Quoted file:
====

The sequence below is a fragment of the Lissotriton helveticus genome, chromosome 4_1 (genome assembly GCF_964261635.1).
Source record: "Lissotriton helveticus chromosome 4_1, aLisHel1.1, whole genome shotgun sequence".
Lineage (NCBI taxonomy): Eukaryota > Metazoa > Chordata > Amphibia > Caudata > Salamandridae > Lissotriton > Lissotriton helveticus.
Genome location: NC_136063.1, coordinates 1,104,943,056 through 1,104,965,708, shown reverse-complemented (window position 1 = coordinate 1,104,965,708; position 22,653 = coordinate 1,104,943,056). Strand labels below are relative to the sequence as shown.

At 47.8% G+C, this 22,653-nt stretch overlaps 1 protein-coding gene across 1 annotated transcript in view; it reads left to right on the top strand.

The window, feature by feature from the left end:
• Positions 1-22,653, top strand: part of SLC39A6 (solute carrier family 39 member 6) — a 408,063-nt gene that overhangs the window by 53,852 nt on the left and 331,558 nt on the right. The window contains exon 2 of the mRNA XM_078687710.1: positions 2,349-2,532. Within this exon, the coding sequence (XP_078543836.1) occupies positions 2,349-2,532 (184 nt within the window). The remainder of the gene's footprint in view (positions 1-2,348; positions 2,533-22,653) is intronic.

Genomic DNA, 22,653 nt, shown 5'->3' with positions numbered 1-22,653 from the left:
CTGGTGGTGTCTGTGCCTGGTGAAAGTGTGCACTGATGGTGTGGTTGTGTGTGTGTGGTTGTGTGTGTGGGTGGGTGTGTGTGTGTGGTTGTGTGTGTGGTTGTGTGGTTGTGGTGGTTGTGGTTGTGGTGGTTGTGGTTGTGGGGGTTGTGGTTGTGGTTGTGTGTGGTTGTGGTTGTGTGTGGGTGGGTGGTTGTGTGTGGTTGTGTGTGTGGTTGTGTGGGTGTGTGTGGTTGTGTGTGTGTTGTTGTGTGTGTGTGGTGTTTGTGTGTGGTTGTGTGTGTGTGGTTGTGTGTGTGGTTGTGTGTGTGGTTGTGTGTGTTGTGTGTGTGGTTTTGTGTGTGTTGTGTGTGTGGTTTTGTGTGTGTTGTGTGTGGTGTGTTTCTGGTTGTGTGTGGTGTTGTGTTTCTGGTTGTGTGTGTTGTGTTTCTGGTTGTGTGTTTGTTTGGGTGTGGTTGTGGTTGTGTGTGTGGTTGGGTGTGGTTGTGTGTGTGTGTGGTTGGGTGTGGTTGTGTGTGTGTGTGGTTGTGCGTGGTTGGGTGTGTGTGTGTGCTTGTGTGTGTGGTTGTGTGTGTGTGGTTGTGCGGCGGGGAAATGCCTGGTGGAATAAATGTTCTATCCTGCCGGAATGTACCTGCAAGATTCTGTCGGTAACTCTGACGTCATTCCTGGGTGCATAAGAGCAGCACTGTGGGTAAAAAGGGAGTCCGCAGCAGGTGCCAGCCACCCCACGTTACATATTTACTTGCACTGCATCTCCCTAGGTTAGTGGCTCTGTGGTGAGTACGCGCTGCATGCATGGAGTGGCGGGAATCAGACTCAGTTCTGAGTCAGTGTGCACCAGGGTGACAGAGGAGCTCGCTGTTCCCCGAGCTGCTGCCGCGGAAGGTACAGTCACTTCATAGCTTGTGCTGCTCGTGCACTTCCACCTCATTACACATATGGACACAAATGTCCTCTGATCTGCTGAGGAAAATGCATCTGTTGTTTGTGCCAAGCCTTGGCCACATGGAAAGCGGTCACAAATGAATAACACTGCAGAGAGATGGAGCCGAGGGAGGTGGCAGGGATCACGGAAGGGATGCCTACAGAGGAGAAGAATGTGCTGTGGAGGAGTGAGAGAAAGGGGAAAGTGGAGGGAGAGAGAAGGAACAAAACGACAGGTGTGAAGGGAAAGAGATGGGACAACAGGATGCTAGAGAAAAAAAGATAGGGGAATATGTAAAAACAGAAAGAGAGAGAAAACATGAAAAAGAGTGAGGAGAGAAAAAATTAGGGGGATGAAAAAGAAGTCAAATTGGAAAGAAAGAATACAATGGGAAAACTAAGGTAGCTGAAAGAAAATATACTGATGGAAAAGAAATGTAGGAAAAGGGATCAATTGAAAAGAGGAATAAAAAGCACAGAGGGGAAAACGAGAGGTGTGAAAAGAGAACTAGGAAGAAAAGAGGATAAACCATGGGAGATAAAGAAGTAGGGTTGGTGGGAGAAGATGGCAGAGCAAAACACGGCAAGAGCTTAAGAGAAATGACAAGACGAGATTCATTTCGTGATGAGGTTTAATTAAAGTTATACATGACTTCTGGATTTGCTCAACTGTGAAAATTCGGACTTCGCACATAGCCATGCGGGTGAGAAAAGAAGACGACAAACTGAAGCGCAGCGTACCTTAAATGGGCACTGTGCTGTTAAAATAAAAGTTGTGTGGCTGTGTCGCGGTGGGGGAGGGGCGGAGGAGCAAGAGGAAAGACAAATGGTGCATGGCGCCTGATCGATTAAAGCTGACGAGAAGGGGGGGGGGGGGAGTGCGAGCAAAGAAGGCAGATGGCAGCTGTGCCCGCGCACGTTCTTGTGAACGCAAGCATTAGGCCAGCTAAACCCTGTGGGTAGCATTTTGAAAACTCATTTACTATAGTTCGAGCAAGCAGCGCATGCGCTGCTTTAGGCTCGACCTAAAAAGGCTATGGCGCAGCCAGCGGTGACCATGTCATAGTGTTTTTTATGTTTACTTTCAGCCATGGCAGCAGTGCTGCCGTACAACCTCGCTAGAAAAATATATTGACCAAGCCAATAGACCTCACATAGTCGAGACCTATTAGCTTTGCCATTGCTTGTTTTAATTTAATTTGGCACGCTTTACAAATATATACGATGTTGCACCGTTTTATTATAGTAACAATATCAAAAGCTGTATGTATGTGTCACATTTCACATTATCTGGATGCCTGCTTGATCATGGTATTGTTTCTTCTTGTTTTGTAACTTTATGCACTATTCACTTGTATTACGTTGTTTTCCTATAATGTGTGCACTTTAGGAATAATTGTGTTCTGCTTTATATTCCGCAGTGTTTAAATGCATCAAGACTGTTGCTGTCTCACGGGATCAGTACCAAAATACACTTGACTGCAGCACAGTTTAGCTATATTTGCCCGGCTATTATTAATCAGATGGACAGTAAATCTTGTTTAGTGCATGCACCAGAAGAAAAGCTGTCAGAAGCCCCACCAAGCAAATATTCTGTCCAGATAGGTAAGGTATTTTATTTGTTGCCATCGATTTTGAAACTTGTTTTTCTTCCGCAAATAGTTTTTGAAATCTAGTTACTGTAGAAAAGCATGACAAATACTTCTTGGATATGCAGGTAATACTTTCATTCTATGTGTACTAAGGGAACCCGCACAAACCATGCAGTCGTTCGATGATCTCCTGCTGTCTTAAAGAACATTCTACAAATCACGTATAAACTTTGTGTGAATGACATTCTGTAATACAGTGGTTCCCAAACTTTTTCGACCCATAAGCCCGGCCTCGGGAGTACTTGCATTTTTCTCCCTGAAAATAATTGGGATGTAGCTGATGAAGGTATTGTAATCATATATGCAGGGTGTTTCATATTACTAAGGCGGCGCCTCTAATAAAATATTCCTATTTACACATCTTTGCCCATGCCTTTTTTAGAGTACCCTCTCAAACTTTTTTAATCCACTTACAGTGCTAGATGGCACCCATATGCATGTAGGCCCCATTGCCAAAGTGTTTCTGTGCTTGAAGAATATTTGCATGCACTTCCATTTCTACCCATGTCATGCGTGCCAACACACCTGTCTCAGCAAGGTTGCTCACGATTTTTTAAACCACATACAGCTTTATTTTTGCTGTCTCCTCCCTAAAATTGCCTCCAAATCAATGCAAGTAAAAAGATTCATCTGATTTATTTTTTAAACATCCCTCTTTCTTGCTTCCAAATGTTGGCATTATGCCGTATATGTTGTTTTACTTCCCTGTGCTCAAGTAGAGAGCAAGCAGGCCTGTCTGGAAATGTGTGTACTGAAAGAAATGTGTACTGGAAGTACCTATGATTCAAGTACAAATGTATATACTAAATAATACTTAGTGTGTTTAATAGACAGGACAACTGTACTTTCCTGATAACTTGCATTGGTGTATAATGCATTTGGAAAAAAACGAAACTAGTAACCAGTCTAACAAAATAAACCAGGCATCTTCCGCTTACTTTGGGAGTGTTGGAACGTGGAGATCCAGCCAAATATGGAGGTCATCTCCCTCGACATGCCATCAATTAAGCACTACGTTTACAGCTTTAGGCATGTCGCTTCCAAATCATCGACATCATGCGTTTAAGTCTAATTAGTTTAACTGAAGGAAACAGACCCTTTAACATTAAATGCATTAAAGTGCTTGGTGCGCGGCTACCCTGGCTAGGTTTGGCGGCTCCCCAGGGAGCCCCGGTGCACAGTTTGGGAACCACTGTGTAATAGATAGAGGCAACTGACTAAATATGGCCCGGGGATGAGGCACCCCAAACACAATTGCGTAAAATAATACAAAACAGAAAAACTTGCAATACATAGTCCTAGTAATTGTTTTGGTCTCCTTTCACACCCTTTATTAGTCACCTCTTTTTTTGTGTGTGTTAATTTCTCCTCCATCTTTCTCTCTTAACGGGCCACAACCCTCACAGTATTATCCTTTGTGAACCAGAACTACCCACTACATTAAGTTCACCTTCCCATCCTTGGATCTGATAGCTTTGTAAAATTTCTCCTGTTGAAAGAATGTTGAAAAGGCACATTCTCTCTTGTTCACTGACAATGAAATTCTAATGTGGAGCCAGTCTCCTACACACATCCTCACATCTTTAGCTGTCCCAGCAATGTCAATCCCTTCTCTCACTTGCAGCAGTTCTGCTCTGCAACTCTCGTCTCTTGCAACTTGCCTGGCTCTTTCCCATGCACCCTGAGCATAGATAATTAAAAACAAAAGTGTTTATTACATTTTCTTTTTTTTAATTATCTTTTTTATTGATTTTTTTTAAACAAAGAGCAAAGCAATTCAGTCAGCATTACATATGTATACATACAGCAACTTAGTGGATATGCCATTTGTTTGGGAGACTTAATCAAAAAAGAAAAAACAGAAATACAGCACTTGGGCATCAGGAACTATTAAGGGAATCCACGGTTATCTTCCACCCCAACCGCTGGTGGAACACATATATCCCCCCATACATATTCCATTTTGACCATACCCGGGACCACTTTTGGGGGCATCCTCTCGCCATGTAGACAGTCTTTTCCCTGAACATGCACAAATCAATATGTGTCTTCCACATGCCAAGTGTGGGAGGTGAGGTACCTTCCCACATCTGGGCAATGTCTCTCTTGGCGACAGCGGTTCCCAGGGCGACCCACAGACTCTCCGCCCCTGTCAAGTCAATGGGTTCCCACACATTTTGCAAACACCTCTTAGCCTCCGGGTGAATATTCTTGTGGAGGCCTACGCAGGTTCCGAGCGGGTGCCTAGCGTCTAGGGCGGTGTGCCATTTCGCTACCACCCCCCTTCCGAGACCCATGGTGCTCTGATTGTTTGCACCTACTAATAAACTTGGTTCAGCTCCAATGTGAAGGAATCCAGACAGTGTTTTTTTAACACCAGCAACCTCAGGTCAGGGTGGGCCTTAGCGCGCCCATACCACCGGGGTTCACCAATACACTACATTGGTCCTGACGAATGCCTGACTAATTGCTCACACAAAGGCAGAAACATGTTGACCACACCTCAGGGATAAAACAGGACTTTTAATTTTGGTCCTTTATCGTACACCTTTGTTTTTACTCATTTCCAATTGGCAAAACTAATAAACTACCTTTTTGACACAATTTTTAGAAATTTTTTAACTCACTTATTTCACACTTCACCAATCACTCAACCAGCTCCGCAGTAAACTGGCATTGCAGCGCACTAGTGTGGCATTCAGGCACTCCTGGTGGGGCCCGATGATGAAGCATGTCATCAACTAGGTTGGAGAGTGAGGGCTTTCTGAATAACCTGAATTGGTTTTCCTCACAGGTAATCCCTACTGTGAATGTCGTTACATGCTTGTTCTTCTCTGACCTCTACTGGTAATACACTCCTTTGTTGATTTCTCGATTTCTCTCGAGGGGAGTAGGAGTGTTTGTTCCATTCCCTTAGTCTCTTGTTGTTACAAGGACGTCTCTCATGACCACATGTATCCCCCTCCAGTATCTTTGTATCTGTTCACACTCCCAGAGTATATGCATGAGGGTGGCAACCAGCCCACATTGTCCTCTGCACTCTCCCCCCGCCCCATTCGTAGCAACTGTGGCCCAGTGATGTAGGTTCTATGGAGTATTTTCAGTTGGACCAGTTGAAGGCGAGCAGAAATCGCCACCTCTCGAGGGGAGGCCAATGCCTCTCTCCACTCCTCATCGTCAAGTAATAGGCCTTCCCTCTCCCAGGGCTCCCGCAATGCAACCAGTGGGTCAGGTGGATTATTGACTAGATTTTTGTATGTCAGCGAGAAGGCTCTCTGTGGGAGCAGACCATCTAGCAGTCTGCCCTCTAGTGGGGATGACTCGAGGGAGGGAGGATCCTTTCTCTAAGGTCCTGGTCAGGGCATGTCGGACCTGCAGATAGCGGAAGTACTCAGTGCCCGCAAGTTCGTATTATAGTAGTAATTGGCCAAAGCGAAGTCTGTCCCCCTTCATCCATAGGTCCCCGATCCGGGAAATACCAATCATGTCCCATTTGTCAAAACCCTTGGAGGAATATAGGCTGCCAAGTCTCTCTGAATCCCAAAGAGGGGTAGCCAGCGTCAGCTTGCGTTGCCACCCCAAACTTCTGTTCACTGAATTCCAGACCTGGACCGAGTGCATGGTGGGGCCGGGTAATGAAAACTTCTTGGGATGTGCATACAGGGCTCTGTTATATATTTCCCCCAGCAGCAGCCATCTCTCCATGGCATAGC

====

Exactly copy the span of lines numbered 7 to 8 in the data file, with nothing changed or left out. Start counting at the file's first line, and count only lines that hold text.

• Positions 1-22,653, top strand: part of SLC39A6 (solute carrier family 39 member 6) — a 408,063-nt gene that overhangs the window by 53,852 nt on the left and 331,558 nt on the right. The window contains exon 2 of the mRNA XM_078687710.1: positions 2,349-2,532. Within this exon, the coding sequence (XP_078543836.1) occupies positions 2,349-2,532 (184 nt within the window). The remainder of the gene's footprint in view (positions 1-2,348; positions 2,533-22,653) is intronic.

Genomic DNA, 22,653 nt, shown 5'->3' with positions numbered 1-22,653 from the left: